“[Kagalovsky] was the first reformer I had got to know when I went to live in Russia early in 1991. Back then, he lived in a two-room, comfortless flat in one of the massive projects that ring Moscow. Thin and intense, he had sat me down at the kitchen table and, battling with his halting English and my halting Russian, talked of Adam Smith and Milton Friedman and Jeffrey Sachs.... He told me of the futility of Gorbachev's reforms, the need for policies of the strictest monetarist provenance and of the pure evil of Communism.

“The man who [now] came out of his office to meet me—after I had gone through two careful security checks and several soft-carpeted corridors in an expensively renovated 19th-century Moscow mansion—had put on some weight and wore a well-cut suit and rich tie....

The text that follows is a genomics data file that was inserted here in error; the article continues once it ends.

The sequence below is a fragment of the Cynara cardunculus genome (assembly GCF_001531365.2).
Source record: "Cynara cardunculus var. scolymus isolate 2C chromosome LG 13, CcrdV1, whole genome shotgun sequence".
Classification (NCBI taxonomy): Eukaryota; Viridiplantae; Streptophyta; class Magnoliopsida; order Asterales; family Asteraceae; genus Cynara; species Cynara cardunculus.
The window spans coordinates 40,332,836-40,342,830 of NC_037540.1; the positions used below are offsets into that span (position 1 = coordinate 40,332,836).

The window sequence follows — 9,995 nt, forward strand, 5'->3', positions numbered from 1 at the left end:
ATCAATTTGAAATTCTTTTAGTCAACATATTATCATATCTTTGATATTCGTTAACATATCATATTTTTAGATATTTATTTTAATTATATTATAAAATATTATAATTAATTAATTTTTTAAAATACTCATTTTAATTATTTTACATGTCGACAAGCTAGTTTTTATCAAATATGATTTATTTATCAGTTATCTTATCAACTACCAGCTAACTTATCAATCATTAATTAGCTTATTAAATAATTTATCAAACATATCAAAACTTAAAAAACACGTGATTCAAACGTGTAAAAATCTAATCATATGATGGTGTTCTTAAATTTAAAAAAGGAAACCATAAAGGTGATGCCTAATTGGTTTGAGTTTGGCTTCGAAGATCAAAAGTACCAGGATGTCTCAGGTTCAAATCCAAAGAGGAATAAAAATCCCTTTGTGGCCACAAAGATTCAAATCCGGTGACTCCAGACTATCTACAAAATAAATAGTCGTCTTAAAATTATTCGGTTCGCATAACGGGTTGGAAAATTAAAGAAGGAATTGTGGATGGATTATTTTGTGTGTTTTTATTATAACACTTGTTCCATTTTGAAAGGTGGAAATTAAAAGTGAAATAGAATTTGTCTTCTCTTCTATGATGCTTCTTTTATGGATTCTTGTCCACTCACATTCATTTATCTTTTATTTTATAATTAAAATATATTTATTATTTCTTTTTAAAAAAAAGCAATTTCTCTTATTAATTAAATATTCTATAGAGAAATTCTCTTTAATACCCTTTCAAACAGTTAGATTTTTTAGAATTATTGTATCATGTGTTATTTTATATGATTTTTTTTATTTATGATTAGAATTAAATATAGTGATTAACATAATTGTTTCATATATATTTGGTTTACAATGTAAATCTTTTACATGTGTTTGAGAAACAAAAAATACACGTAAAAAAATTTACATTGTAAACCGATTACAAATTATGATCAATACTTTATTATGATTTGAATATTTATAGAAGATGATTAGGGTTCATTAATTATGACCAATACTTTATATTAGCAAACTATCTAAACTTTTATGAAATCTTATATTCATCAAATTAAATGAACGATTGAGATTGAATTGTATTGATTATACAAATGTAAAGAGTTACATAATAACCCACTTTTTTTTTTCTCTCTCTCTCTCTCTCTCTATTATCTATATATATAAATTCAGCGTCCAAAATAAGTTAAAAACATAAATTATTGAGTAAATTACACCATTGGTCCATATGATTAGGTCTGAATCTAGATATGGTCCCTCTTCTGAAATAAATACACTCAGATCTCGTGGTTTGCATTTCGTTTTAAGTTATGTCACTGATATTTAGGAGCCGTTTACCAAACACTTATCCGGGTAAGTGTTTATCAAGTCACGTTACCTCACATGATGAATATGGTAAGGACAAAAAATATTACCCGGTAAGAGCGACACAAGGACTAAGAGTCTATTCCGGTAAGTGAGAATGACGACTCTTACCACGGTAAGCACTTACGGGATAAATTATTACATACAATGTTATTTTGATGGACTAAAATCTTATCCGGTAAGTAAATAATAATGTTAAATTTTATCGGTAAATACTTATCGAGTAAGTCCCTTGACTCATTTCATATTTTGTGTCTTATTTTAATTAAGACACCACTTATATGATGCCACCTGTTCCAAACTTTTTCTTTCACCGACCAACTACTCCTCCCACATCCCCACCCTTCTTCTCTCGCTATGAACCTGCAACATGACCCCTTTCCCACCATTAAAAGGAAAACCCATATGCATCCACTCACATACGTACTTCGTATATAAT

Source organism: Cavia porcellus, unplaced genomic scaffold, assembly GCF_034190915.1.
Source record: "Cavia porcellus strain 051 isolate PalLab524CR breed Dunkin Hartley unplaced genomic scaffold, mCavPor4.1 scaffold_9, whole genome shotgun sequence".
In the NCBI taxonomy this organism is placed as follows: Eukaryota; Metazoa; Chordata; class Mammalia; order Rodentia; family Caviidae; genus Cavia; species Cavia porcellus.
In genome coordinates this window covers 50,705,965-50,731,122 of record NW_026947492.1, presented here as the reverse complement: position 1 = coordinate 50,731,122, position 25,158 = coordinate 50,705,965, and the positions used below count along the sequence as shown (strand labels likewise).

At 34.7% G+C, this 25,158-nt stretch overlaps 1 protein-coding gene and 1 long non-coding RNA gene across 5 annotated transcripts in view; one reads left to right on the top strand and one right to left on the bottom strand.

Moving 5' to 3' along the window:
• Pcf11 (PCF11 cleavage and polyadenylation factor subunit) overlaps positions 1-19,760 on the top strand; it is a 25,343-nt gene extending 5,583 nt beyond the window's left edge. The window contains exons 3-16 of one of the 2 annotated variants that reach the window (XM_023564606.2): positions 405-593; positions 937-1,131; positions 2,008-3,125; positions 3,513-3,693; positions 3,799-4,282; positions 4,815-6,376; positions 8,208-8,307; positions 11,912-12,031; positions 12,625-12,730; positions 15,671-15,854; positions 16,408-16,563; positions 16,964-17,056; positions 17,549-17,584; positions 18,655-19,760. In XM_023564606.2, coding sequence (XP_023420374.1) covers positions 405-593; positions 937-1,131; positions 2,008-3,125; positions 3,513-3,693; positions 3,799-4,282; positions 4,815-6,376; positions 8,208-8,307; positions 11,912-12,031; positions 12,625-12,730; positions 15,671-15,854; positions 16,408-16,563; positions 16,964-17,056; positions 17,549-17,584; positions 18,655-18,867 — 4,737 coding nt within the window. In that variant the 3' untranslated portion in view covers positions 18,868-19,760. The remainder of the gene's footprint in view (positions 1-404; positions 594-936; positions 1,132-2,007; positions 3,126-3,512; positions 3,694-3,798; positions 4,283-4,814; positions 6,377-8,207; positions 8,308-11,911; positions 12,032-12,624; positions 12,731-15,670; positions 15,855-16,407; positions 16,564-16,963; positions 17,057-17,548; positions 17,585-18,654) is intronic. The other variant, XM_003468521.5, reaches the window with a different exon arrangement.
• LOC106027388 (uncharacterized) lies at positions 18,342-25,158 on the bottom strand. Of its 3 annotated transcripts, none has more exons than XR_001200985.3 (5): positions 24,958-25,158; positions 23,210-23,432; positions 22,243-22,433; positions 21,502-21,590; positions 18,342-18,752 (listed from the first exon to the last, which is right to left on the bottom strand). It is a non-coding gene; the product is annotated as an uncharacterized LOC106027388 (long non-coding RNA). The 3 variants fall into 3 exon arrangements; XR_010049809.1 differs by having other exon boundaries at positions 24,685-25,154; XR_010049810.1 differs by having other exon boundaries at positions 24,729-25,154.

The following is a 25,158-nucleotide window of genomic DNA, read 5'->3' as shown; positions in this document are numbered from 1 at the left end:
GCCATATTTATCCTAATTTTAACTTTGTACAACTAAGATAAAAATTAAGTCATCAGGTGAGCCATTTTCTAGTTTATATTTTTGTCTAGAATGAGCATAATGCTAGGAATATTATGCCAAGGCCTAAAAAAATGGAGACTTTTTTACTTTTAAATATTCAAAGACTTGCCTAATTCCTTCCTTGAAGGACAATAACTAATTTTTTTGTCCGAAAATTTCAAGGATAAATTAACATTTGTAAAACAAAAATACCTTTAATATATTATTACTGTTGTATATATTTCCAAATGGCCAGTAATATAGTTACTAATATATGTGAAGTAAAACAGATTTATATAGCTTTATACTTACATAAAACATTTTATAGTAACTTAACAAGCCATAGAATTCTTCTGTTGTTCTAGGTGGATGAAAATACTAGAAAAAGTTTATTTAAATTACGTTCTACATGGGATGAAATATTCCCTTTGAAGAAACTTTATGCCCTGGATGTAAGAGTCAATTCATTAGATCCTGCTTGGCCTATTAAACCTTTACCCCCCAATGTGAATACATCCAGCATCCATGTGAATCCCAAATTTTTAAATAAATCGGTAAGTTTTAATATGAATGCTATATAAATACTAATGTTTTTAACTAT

"‘In 1991 and into 1992,' he said, ‘we were still in our romantic period. Our views and feelings were based on our readings, discussions, ideas—some of them childish, it seems now. After that'—he smiled a little—‘life changed all of us....

“‘We now see such simple truths: that a country that is based on stealing and corruption is much less efficient than a normal society. And that the end doesn't justify the means. After 1996, corruption became a systematic element of the state. It went to the core of the new Russian state ...'”

Of which, he does not add, he came to be an instrumental part.

Kagalovsky is a fitting representative of those who actively worked for and profited from the dismemberment of the USSR. From whatever exposure to Marxism they received in the waning days of the Soviet Union, the “New Russians” like Kagalovsky retained one concept: the venality of capitalist society. This they considered not a socially detrimental aspect of the profit system, however, but a positive basis for personal enrichment.